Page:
Five Reasons Subject Matter Experts Struggle with Proposal Writing

Proposal writing can be challenging for many people. Some subject matter experts (SME) went into engineering and project management for a reason, and they have a holy fear of writing similar to the way others dread math. They never counted on having to write proposals. Others may have never been taught how to write well. Here are five reasons proposal writers struggle with writing sections:

  1. Using an incorrect writing process. Writing without the proper process can be daunting because we think at an average speed of 500-600 words per minute, speak at about 150 words per minute, and type anywhere from 30-80 words per minute. It is a fertile ground for confusion where people get lost in their own thoughts, can’t sort through them or capture them efficiently, and end up taking an hour to produce a single paragraph. Additionally, our brain engages different centers for different parts of the writing process, and when we don’t go along with the brain’s natural propensities, we slow ourselves down. Writing has a certain sequence of steps that have to happen in order – otherwise a writer is bound to wrestle with a writer’s block. One has to learn the correct process and practice it, in order to writer better and faster.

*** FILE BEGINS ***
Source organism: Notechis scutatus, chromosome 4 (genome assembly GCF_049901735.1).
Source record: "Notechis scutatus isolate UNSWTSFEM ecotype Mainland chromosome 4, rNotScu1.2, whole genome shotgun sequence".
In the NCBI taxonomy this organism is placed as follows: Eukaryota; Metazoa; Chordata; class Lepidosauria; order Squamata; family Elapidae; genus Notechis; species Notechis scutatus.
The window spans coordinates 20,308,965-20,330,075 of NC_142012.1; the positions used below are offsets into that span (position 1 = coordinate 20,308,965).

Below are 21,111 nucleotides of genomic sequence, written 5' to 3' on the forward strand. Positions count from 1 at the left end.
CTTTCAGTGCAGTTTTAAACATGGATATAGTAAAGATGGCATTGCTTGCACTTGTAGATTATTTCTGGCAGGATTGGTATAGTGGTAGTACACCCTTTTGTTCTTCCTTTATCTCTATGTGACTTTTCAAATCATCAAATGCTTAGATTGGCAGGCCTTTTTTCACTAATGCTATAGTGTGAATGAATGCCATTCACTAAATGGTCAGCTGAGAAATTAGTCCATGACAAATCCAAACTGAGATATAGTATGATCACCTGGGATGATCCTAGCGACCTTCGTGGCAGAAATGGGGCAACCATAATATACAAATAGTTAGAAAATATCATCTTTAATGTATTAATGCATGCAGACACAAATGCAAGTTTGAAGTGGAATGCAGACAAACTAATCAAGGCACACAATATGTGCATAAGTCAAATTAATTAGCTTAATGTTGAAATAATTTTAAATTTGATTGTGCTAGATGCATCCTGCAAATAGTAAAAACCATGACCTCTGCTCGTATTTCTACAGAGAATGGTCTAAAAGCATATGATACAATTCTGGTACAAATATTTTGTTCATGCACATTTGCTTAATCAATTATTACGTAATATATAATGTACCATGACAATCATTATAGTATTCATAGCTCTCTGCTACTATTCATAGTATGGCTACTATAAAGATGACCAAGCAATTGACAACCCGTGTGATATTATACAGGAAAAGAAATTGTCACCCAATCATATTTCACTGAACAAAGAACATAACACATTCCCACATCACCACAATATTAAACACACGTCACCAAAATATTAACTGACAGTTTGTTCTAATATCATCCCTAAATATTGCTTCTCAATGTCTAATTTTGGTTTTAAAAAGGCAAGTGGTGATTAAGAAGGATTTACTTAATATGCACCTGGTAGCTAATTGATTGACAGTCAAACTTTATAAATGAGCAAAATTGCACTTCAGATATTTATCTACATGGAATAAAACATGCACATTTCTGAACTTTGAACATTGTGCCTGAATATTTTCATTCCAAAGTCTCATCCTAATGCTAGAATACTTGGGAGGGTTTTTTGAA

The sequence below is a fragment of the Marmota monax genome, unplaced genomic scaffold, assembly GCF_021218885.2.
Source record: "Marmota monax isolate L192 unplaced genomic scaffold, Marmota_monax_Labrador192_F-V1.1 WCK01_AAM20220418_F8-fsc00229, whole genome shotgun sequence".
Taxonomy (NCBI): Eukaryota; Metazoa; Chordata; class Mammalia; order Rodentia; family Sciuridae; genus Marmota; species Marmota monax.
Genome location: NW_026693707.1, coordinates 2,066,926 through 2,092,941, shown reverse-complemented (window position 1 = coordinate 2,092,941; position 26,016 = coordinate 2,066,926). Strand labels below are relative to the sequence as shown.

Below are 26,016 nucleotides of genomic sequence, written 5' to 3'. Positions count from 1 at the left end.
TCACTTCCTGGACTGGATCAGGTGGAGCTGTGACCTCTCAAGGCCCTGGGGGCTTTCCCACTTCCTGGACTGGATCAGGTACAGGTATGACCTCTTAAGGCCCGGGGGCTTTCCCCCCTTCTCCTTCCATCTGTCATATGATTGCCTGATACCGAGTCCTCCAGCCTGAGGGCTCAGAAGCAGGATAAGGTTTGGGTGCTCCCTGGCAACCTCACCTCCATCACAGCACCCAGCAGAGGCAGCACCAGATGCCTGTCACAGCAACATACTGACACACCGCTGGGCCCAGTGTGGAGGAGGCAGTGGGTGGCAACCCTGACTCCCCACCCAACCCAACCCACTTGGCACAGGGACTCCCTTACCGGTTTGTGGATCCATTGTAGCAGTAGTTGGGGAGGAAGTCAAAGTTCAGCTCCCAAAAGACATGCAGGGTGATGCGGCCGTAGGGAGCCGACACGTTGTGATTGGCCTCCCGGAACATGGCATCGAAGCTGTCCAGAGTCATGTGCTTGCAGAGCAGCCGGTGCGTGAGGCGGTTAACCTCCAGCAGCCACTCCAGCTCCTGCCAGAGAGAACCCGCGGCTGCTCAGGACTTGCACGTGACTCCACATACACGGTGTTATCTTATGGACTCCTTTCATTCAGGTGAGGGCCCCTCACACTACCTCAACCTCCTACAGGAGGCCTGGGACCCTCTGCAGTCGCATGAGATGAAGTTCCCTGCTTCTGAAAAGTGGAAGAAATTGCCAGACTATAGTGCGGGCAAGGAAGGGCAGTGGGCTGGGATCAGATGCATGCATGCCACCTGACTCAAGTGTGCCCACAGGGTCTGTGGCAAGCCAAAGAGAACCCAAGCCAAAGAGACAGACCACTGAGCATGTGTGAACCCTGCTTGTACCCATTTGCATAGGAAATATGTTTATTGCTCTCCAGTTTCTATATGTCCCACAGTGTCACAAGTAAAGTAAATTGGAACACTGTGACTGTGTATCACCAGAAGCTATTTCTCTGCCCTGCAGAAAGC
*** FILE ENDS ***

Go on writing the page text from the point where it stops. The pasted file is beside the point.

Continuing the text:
2. Having unhelpful beliefs about one’s writing abilities. People with a strong critical thinking faculty tend to be hard on themselves. They tend to self-flagellate while attempting to write sections, and harshly criticize their own work. They tend to believe they “don’t have a creative bone in their body,” think proposal writers need talent to be good, or otherwise postpone the painful process of writing until the deadline looms close.
  3. Neglecting to use writing tools. We are well into the second decade of the 21st century, and yet many still think that all they need for writing is a laptop, their brain, and fast fingers. Yet, all kinds of tools and methodologies exist to help in brainstorming, writing, and editing that go far beyond you and the keyboard. Mastering these tools speeds up and simplifies a modern proposal writer’s workload.
  4. Not understanding what it takes to write a compliant proposal section. Although many are familiar with requests for proposal (RFP), few have been taught how to dissect the requirements and understand how to prepare a truly responsive solution. “Answering the mail” is a typical SME challenge, so proposal writers need training in recognizing the big picture – what is really being asked – as well as the key phrases and words that dictate what the section has to discuss.
  5. Not knowing how to write persuasively. Proposals require not only solid approaches and plans, but additional ways of convincing the evaluators to trust you. Their task is to engage evaluators, create a mental picture in their minds, and get them to believe in your solution. You want them to feel compelled to select you.

Getting over these five hurdles will get your non-professional proposals writers a long way towards painless proposal writing and higher section quality.

 

 

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